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Thursday, May 26, 2011

Note (23.) to "History of the 'Christian' Trinity - HIST"

23. "[In the early days of Christianity] one believed in the Father, in the Son and in the Holy Spirit, but no tie was available to unite them together. They were mentioned separately. Prayers were addressed, for example, to the Father who `alone,' according to the statement of Clement of Rome, `was God' [cf. Jn 17:3, NEB; 1 Cor 8:6]." - Revue d' Histoire et de Litterature Religieuses (Review of History and of Religious Literature), May-June, 1906, pp. 222, 223. (See Awake! 22 Sept., 1962, p. 7.) "Clement, St., Pope of Rome (ca. 92-101) .... St. Clement is looked upon as the first of the `Apostolic Fathers'." - p. 177, An Encyclopedia of Religion.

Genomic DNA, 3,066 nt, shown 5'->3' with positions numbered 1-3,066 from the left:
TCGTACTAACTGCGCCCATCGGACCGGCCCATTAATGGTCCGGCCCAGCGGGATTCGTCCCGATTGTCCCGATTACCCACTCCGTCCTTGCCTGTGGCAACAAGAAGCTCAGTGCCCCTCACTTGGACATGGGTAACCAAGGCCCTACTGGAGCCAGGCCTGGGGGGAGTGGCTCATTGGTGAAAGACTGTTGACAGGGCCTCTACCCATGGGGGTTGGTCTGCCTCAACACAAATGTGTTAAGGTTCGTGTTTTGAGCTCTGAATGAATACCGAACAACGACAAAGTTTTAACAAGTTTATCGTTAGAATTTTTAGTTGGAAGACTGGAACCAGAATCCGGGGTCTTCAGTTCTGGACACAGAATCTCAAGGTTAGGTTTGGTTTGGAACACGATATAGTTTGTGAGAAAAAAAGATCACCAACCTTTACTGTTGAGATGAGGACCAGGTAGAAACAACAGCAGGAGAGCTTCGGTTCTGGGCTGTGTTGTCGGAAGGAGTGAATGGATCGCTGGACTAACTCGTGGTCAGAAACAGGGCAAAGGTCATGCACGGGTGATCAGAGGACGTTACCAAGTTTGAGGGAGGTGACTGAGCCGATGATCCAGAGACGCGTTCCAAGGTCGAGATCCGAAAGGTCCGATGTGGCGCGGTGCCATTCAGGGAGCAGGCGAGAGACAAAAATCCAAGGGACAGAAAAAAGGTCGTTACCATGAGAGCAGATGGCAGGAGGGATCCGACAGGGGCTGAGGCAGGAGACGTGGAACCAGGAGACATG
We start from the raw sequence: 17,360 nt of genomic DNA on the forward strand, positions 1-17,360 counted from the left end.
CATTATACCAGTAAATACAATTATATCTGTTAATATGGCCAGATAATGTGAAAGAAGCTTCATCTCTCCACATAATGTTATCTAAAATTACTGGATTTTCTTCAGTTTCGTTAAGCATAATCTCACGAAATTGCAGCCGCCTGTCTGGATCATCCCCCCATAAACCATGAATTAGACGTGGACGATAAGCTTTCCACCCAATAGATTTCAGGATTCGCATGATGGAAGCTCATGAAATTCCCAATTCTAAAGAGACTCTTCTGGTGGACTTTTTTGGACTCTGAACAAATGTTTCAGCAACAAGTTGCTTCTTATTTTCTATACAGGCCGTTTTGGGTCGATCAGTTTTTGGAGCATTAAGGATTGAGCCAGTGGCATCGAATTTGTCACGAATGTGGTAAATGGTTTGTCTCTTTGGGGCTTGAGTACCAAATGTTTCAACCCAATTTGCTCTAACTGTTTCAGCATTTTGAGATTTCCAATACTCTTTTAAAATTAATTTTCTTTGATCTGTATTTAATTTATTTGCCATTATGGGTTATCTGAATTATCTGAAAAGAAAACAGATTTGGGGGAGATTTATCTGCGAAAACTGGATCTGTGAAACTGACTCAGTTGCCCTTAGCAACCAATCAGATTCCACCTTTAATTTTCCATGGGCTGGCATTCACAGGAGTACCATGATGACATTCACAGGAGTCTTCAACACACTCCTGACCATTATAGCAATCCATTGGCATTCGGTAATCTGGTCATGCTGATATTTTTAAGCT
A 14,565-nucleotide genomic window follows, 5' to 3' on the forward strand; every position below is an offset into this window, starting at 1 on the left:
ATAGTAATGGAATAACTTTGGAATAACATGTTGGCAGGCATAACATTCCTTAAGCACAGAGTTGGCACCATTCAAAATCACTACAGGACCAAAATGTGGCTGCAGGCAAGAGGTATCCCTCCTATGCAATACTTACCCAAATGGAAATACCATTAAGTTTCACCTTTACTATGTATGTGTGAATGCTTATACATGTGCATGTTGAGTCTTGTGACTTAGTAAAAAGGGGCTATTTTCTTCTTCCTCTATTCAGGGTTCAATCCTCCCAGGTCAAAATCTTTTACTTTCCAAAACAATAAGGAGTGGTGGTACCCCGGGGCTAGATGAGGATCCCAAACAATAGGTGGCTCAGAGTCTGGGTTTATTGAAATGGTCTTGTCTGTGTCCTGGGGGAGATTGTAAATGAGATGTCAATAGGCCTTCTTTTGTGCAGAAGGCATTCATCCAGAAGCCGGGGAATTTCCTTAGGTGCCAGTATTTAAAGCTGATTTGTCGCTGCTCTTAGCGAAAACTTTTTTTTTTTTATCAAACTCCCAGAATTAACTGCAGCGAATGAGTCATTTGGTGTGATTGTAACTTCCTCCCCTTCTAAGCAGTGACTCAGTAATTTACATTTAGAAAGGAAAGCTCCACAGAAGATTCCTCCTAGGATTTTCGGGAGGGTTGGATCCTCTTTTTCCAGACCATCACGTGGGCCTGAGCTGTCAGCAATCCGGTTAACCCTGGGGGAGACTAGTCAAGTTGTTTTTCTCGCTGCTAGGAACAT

The writing of Clement of Rome is "the earliest and most valuable surviving example of Christian literature outside the New Testament" and "was widely known and held in very great esteem by the early Church. It was publicly read in numerous churches, and regarded as being almost on a level with the inspired scriptures." - pp. 17, 22, Early Christian Writings, Staniforth, Dorset Press, New York.

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